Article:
When you read Frans Bosch’s critique of traditional strength training, two main elements stand out: traditional lifting lacks transfer as it is based on different coordination, and traditional lifting lacks the variation inherent in sport. In his book Bosch outlines a different approach to strength training and while we can argue about his approach it is hard to deny the issues he is working to solve. As a hammer thrower, I am constantly thinking about how our event can address these issues, a topic Bondarchuk has spent his life working on. In this month’s Strength and Conditioning Journal, Olympic champion Koji Murofushi, University of Georgia coach Don Babbitt, and Ken Ohta describe their framework for addressing the problem. They call it hammerobics. Read more
Over the last dozen years Dan Noble has helped transform the Hill Academy from a brand new school to one of the top performing high schools in North America. How has he done it? By forging his own path and rethinking what has always been done in sports like hockey, football, and lacrosse. On this episode of the podcast he joins us to discuss what made him rethink his philosophy, how he went about integrating ideas from Frans Bosch and Vern Gambetta, and what he does to get the most from training through better organization. Read more
Earlier this month Nick and I made the annual pilgrimage out to Vern Gambetta’s GAIN event in Houston. With leading coaches and specialists from a wide variety of fields, it was a great idea to exchange ideas about training with faculty members like John Pryor, Steve Magness, Bill Knowles, Jimmy Radcliffe, Michael Joyner, Vern Gambetta, and more. On this episode of the podcast we discuss the highlights and take aways from each day of the event. Read more
The problem with speed training for field sports is that speed can be difficult to transfer to the field of play. In his work with Japan Rugby and several professional clubs John Pryor has sought out solutions to this problem, developing a system of robust running that helps players develop the skills to hit the right positions in the various complex situations they might encounter on the field. In this episode we sit down with Pryor to discuss his approach to speed training for field sport athletes. Read more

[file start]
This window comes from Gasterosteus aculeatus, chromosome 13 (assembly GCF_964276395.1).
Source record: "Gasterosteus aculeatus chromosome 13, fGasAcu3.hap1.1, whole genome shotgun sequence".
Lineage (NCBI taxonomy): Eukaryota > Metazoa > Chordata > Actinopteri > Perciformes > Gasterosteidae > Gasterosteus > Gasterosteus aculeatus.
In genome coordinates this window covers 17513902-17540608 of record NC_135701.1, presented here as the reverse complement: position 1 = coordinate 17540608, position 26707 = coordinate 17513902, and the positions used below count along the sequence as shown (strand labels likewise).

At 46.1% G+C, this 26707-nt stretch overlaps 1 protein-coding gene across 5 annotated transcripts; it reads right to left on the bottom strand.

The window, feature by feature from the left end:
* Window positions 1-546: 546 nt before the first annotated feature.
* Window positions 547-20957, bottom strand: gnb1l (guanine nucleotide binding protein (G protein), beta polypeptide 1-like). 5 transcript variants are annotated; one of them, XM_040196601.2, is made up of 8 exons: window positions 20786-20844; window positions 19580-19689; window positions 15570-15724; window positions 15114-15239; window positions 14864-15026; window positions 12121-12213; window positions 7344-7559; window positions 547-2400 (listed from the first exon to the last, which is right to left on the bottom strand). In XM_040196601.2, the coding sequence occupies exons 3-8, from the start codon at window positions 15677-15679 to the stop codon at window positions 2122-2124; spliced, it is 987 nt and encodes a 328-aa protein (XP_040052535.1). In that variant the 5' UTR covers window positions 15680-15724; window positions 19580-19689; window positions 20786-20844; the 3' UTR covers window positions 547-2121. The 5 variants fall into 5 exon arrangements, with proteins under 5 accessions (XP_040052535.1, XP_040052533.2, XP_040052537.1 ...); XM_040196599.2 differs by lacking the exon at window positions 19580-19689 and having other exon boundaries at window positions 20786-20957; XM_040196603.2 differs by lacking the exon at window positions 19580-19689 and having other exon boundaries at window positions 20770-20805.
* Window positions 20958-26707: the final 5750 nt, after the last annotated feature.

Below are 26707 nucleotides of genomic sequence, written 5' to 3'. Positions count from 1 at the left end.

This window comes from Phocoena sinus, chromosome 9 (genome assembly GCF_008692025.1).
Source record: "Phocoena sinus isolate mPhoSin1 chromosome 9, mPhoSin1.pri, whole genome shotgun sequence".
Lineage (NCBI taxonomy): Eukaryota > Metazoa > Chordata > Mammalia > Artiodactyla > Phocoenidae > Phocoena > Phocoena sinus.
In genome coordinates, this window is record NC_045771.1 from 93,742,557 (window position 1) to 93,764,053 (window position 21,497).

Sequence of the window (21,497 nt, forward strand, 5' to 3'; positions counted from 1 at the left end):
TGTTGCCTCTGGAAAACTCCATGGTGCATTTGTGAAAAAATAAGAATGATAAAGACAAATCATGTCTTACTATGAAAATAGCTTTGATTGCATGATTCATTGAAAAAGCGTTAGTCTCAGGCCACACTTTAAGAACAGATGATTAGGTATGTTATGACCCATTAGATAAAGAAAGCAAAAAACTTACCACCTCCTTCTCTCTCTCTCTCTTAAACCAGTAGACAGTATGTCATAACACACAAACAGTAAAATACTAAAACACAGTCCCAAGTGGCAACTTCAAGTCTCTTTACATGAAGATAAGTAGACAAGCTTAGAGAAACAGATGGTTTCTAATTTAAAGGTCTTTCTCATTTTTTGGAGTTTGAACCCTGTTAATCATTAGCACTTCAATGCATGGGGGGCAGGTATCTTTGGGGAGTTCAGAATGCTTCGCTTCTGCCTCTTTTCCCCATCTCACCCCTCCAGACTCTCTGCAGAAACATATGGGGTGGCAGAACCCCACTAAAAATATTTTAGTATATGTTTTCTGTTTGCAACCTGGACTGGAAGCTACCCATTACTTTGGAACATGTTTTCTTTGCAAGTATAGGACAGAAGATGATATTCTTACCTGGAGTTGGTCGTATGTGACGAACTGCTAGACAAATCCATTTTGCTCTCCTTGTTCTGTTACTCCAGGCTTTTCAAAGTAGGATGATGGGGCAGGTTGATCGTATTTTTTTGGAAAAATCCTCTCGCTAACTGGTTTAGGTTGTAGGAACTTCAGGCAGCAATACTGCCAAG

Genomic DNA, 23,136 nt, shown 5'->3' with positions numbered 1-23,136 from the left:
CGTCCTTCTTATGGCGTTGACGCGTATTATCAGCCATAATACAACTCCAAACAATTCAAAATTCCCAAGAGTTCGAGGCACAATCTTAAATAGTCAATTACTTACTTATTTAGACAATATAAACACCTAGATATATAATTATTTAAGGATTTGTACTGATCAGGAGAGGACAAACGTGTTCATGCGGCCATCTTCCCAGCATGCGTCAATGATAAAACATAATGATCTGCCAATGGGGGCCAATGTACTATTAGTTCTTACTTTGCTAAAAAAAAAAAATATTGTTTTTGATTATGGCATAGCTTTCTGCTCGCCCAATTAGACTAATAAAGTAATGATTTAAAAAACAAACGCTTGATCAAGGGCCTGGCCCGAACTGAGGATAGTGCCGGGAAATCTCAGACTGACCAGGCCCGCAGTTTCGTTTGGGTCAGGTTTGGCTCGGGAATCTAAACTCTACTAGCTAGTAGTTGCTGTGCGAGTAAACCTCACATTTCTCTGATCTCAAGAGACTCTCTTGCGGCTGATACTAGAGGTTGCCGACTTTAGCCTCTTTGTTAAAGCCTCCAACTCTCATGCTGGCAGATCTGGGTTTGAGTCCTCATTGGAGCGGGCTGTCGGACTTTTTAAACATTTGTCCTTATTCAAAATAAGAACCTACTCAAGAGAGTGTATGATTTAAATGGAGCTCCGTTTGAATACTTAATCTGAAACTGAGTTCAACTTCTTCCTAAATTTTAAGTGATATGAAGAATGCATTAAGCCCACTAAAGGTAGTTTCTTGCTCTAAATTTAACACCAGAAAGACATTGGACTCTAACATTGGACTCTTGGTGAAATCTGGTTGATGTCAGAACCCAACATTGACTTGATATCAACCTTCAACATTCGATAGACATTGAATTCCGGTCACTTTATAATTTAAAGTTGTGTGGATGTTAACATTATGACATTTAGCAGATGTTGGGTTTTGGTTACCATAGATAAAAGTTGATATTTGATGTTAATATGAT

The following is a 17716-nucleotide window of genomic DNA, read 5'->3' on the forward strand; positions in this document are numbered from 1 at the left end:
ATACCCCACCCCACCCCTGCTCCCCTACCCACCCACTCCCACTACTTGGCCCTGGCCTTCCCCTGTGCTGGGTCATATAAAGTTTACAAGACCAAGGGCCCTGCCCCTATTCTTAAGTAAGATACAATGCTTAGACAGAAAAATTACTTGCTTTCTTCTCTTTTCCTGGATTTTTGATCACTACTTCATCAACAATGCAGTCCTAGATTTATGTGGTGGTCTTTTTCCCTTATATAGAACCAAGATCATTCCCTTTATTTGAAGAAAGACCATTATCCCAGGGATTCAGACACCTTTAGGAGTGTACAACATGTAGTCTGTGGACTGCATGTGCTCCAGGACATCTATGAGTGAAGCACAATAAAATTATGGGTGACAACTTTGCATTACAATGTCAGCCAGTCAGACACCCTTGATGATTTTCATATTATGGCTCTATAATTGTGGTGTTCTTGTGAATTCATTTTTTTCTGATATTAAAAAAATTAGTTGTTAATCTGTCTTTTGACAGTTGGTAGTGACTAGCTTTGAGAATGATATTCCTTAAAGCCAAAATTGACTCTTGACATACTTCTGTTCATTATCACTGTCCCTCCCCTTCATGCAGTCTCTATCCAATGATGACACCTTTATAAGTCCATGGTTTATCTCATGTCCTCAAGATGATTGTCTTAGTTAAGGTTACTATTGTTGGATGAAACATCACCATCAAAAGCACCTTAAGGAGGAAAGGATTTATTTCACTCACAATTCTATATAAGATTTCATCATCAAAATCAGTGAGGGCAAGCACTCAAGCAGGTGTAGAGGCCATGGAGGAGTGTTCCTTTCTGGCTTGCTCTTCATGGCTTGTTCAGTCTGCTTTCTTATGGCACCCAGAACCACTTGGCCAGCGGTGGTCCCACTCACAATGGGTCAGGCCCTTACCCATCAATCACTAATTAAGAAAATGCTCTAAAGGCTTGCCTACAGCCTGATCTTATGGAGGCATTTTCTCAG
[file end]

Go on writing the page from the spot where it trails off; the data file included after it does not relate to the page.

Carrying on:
Strength coaches often take the weight room for granted. But what would you do if you did not have access to a bar and weights? On this week’s podcast we look at strategies to get stronger without weights. In addition, we tackle the latest listener questions. Read more
A question that comes up nearly every time I present on specific strength exercises is whether such work in the weight room is really necessary for team sports. Athletes from these sports spend large quantities of time on the field and little time training off of it. As a result many strength coaches feel a need to balance out their training and focus only on general exercises once the athletes enter the weight room. I must admit, it is a great question. In fact, I’ve been pondering it for a few months now. Read more
Earlier this week we posted the first part in an interview with Frans Bosch. In it, we discussed chasing perfection, and the role of variation and attractors in motor learning. You can read the interview here. But that was just the tip of the iceberg. We continued the conversation to talk about some topics that are central to what I often write about: transfer, specificity, and transfer. In addition we ask him where his focus is heading forward. Read more
One of the larger influences on my coaching over the past year has been Frans Bosch. His recent book on strength training and coordination does not offer all the answers, but it has gotten me to think in detail about my approach. At the end of the year I reflected on four things I had learned from the book. But at the sam time I see how many of the concepts in the book are misunderstood and also have many questions myself. After meeting Bosch for the first time last summer I have kept in touch and had the chance to ask him some questions about the book recently. Read more
Ever since athletes began strength training, coaches have been debating the role of strength in training. The questions come back over and over: What is strong? How much should we train strength? How strong do we need to be? On this week’s episode of the GAINcast Vern takes a look at this topic and provides some guidelines coaches can use to implement a balanced approach to strength training in their plans.
This Episode’s Question: What is strong and how much strength is enough?
Gary Winckler is one of the top sprint and hurdle coaches in the world and also one of the most thoughtful and intelligent coaches out there. In 2008 Winckler retired after 23 years as a coach at the University of Illinois. During that time he coached over 300 All-Americans and more than a dozen Olympians. On this episode of the GAINcast Winckler explains the performance influences that led to his success as a coach. Read more